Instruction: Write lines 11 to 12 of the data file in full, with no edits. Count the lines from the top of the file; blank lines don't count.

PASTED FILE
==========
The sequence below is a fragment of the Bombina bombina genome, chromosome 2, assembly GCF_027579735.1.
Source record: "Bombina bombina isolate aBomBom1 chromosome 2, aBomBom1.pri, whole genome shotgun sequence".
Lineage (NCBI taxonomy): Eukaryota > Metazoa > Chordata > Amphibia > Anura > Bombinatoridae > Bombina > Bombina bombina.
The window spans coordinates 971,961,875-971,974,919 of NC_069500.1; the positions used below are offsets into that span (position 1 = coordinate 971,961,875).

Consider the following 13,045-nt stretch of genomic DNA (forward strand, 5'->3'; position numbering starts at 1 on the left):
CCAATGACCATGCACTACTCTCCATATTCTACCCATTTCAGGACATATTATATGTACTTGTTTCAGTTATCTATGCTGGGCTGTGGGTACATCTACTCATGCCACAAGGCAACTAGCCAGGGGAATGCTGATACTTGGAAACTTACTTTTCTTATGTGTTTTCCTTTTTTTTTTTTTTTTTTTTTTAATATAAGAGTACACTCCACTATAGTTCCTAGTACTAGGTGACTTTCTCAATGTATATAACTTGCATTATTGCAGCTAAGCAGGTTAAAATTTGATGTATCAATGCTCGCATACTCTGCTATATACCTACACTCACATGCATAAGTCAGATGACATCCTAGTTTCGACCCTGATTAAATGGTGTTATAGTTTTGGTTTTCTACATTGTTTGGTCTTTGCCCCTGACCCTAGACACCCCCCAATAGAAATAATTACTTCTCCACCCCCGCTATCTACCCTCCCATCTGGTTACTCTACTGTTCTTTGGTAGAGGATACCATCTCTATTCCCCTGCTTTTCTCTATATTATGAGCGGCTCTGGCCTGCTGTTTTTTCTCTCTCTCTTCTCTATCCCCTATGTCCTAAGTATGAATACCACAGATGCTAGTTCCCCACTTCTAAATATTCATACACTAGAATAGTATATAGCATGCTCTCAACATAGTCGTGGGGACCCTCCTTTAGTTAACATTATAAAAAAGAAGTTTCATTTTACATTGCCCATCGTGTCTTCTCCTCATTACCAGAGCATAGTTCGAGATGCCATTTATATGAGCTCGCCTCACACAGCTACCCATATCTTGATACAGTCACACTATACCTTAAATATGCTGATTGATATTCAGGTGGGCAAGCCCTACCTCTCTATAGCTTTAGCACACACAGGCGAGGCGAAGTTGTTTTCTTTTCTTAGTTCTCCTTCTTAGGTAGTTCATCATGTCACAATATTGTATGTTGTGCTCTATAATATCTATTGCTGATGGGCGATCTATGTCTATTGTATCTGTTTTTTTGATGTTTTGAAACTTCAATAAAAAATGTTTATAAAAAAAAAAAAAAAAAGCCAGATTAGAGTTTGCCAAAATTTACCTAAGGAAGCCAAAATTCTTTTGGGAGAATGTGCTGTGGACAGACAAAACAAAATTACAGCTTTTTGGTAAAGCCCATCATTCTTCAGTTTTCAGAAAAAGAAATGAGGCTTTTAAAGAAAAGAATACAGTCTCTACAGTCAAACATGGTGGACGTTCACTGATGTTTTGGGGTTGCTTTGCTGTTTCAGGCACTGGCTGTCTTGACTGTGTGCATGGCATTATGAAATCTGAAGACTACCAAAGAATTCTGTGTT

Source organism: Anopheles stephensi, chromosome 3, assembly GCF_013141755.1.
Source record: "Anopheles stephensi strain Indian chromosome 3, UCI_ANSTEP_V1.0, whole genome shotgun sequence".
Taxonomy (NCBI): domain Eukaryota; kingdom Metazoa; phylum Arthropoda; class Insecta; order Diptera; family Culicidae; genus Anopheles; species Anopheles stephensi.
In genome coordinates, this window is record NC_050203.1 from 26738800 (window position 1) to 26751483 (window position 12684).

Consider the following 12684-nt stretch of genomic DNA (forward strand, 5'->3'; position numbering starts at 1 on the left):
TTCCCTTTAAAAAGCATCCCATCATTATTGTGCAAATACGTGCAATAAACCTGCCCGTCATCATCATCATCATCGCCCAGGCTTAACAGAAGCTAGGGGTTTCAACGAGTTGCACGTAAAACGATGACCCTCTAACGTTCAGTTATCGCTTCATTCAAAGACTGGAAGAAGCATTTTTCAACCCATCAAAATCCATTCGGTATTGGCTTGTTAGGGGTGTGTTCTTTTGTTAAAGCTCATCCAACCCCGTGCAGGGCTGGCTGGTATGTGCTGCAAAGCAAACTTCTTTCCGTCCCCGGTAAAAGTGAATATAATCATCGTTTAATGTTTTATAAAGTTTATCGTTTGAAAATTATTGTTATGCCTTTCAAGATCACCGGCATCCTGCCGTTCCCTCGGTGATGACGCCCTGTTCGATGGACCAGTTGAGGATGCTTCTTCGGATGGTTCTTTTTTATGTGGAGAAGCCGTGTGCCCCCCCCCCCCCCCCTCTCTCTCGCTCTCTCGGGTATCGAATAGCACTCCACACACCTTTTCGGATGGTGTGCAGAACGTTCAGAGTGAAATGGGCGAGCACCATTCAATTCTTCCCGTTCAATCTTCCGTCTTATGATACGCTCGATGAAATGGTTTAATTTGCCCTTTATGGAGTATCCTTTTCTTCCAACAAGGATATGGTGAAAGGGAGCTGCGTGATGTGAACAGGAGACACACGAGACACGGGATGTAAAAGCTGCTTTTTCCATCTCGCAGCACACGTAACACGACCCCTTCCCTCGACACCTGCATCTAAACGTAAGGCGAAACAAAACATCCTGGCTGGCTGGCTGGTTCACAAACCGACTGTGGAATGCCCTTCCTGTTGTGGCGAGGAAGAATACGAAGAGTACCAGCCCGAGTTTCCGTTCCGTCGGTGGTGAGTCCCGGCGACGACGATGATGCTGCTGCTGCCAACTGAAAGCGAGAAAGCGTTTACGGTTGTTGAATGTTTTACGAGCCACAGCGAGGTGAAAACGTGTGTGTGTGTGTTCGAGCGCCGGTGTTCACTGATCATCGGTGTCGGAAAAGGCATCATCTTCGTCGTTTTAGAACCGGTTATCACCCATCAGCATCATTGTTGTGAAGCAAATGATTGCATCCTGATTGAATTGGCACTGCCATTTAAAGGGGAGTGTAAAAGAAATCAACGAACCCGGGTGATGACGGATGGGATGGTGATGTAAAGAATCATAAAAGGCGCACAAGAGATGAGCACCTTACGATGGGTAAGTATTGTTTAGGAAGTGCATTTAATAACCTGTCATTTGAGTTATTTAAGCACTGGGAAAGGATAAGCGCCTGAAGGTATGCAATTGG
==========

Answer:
Consider the following 12684-nt stretch of genomic DNA (forward strand, 5'->3'; position numbering starts at 1 on the left):
TTCCCTTTAAAAAGCATCCCATCATTATTGTGCAAATACGTGCAATAAACCTGCCCGTCATCATCATCATCATCGCCCAGGCTTAACAGAAGCTAGGGGTTTCAACGAGTTGCACGTAAAACGATGACCCTCTAACGTTCAGTTATCGCTTCATTCAAAGACTGGAAGAAGCATTTTTCAACCCATCAAAATCCATTCGGTATTGGCTTGTTAGGGGTGTGTTCTTTTGTTAAAGCTCATCCAACCCCGTGCAGGGCTGGCTGGTATGTGCTGCAAAGCAAACTTCTTTCCGTCCCCGGTAAAAGTGAATATAATCATCGTTTAATGTTTTATAAAGTTTATCGTTTGAAAATTATTGTTATGCCTTTCAAGATCACCGGCATCCTGCCGTTCCCTCGGTGATGACGCCCTGTTCGATGGACCAGTTGAGGATGCTTCTTCGGATGGTTCTTTTTTATGTGGAGAAGCCGTGTGCCCCCCCCCCCCCCCCTCTCTCTCGCTCTCTCGGGTATCGAATAGCACTCCACACACCTTTTCGGATGGTGTGCAGAACGTTCAGAGTGAAATGGGCGAGCACCATTCAATTCTTCCCGTTCAATCTTCCGTCTTATGATACGCTCGATGAAATGGTTTAATTTGCCCTTTATGGAGTATCCTTTTCTTCCAACAAGGATATGGTGAAAGGGAGCTGCGTGATGTGAACAGGAGACACACGAGACACGGGATGTAAAAGCTGCTTTTTCCATCTCGCAGCACACGTAACACGACCCCTTCCCTCGACACCTGCATCTAAACGTAAGGCGAAACAAAACATCCTGGCTGGCTGGCTGGTTCACAAACCGACTGTGGAATGCCCTTCCTGTTGTGGCGAGGAAGAATACGAAGAGTACCAGCCCGAGTTTCCGTTCCGTCGGTGGTGAGTCCCGGCGACGACGATGATGCTGCTGCTGCCAACTGAAAGCGAGAAAGCGTTTACGGTTGTTGAATGTTTTACGAGCCACAGCGAGGTGAAAACGTGTGTGTGTGTGTTCGAGCGCCGGTGTTCACTGATCATCGGTGTCGGAAAAGGCATCATCTTCGTCGTTTTAGAACCGGTTATCACCCATCAGCATCATTGTTGTGAAGCAAATGATTGCATCCTGATTGAATTGGCACTGCCATTTAAAGGGGAGTGTAAAAGAAATCAACGAACCCGGGTGATGACGGATGGGATGGTGATGTAAAGAATCATAAAAGGCGCACAAGAGATGAGCACCTTACGATGGGTAAGTATTGTTTAGGAAGTGCATTTAATAACCTGTCATTTGAGTTATTTAAGCACTGGGAAAGGATAAGCGCCTGAAGGTATGCAATTGG